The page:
Personally, I can see both sides’ position. However, being inside Novell biases me to favor the opinion that its okay for a company–just as it is any individual in the community–to take one of their non-working projects in house and develop it up to a provable state before bringing it back out into the open.

The announce-after-getting-the-code-working model allows a company to make big splash announcements for that work. If the company is otherwise contributing prolifically–which Novell is–I think the action needs to be weighed against the overall good for free software. And, as long as companies involved in Linux live or die off of their technical expertise–which I think is the way to keep companies from growing innovatively lethargic–they will sometimes need to show off that experise. Desktop Effects allowed Novell to do that in spades.

Anyway, whichever side you fall on–I really don’t much want to stir debate on an old issue–I think you can see how the Beryl fork announcement is opportune relative to the controversy around Xgl. Compiz is a very glamorous project, especially for end-users. There are many who would like to have their names affiliated with its capabilities. With the controversy about how Novell developed Xgl/Compiz still lingering, it’s easy enough for people to believe that Novell was not not inclusive enough regarding community participation in Compiz. (See? There really was a point to all that preceding text.) But the real question is not about history, but about the conditions that lead to the fork. Has David been managing compiz in a way that is inclusive enough for developers to get involved and contribute, or not? That’s what Erin and I set out to find out.

Maintainers, Project Autonomy, and Novell
My one worry is that the episode may sound like it was facetiously crafted to convince people on the opinion they should have. It wasn’t, but as Erin and I learned about what was going on, we started to see a broader picture.
David Reveman at GUADEC 2006Our initial reaction was that it sounded like it was a case of developers playing “he-said, she-said.” But after editing the audio–mostly cutting out the pauses and ums that come with English being David’s second language (and mine, too, apparently. You really don’t want to hear how bad I am at that before editing)– I came away tending to think that David has managed the project in a standard open source manner.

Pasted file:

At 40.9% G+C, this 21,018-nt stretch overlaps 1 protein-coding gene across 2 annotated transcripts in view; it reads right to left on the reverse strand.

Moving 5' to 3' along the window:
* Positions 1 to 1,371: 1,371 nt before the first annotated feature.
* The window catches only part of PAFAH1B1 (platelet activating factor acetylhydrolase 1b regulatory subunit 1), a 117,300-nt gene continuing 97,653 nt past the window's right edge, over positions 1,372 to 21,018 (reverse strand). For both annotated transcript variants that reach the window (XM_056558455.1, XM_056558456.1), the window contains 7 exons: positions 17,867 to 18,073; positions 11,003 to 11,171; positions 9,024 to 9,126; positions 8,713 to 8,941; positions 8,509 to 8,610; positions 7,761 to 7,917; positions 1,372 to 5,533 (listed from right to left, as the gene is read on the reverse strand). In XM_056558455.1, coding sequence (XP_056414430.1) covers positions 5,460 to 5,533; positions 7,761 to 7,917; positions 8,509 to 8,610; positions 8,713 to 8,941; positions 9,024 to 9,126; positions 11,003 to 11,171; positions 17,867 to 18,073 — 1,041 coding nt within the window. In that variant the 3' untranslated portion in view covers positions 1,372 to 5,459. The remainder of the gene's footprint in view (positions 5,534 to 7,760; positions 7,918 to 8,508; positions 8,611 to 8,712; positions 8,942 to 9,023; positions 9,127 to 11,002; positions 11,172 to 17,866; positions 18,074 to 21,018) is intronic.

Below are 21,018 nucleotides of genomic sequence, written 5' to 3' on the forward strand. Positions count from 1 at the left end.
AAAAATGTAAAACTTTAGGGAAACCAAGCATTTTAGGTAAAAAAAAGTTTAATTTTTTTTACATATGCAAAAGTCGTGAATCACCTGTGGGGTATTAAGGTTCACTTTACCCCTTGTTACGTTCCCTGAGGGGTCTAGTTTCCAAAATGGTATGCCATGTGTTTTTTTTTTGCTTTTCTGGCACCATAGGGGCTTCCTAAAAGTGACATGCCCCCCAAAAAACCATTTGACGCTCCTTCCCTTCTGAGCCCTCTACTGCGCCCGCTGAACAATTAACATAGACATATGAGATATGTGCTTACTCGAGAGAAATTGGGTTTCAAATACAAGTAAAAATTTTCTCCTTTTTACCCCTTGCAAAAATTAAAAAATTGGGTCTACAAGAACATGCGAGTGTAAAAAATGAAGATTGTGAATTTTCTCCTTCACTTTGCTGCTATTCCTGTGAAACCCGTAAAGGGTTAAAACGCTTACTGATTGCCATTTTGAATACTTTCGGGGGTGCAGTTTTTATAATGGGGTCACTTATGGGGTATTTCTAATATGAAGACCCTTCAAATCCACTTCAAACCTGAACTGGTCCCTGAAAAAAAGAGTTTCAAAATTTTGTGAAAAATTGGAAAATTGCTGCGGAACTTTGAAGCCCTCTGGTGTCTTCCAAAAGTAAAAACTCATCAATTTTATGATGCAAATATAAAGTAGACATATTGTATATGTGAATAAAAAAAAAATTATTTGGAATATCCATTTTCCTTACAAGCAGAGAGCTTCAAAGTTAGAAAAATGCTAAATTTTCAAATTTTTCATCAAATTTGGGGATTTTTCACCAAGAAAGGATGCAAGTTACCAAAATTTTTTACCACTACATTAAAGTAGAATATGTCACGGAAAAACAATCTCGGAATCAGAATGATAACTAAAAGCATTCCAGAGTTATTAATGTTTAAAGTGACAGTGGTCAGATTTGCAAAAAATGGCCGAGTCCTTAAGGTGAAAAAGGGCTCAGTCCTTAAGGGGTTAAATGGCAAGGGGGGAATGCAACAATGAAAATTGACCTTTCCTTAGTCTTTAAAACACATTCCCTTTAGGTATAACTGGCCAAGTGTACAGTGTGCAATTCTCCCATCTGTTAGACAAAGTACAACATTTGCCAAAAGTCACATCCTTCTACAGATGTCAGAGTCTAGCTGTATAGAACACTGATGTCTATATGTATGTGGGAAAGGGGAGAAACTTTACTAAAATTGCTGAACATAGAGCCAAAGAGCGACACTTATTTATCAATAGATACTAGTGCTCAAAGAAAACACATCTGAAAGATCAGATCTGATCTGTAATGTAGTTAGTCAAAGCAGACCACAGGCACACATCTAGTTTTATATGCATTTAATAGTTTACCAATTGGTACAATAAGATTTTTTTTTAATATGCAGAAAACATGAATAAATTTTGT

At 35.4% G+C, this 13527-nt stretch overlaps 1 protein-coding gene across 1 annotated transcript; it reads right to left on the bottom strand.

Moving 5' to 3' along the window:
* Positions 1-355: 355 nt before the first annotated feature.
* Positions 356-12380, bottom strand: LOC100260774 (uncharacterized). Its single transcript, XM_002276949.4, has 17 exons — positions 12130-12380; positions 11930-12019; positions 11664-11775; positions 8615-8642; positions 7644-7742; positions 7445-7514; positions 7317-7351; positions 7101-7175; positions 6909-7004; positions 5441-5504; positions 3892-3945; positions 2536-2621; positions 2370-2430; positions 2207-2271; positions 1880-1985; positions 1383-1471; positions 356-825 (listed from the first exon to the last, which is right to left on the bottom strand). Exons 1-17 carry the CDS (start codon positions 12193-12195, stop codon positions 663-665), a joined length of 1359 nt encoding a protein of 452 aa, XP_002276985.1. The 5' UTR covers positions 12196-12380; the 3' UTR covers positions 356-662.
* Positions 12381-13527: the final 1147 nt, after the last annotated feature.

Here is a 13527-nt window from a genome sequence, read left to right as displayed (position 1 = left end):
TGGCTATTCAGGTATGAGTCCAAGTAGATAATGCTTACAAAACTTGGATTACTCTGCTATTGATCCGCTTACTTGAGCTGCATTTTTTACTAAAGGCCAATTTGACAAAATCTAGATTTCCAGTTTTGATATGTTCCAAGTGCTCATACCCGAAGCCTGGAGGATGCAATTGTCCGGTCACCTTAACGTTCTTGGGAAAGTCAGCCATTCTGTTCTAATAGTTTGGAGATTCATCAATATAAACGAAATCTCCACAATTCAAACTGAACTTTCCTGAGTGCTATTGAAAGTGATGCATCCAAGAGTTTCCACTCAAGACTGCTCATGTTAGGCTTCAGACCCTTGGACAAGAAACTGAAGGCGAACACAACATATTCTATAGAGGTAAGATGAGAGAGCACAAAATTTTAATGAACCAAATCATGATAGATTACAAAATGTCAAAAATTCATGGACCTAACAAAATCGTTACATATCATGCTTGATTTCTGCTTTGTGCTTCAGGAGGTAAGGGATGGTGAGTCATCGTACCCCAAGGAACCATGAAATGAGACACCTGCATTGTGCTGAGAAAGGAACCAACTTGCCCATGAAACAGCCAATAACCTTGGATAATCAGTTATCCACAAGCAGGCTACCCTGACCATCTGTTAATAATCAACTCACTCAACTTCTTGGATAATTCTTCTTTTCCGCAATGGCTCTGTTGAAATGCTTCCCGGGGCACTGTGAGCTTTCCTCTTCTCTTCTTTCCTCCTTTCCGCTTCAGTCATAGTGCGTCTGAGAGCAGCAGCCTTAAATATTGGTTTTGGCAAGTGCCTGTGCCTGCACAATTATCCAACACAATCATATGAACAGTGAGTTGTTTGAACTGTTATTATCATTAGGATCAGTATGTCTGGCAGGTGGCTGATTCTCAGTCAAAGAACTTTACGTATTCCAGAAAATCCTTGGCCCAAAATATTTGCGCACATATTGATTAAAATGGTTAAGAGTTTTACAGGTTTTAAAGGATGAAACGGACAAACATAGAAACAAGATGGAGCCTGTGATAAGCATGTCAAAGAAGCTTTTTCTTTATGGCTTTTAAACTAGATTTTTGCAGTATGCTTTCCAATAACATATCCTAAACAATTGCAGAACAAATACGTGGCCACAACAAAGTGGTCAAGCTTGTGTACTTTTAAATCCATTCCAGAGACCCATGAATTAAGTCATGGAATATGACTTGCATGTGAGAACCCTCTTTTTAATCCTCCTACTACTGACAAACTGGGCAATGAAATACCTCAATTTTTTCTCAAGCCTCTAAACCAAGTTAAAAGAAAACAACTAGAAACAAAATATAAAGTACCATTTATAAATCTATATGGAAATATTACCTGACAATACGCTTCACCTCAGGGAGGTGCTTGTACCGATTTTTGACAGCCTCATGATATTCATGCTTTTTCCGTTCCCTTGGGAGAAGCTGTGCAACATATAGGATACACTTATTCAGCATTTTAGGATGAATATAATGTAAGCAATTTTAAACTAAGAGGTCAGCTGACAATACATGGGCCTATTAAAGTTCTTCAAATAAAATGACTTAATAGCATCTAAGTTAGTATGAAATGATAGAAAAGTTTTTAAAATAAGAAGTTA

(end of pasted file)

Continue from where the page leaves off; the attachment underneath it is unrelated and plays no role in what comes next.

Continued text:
After the interview, Erin and I recorded the outro segment, in which we briefly analyze our take on the matter. The main takeaway for me was that the management of compiz has not been done by a big nameless, faceless corporation, but by an individual who works at Novell. Yes, an open source developer in a big corporation will have some priorities set by the mothership, but Novell seems to allow a maintainer a fair amount of autonomy in managing his or her project.

Certainly David believes that the Beryl fork was unnecessary, and that he has been quite open in how he manages the compiz project. However, David’s opinion will reflect his own view, and does not necessarily settle the debate.

One other thing to mention: I have not spoken to Quinn about the issue (but Moosy has), nor have i tried to at this point. I have just read her announcement, and much of the follow-on commentary. It was some of that commentary that prompted us to conclude with a message that essentially says: however you interpret the issue, please also consider that Novell provides maintainers like David with a lot of autonomy about how they manage a project.

Your Turn
I would be very interested in some intelligent opinions on the matter. Read the announcement and other materials linked from the podcast, then after coming to understand Quinn Storm’s reason for the fork, give the audio a listen. I welcome and appreciate well thought-out analyses, for or against.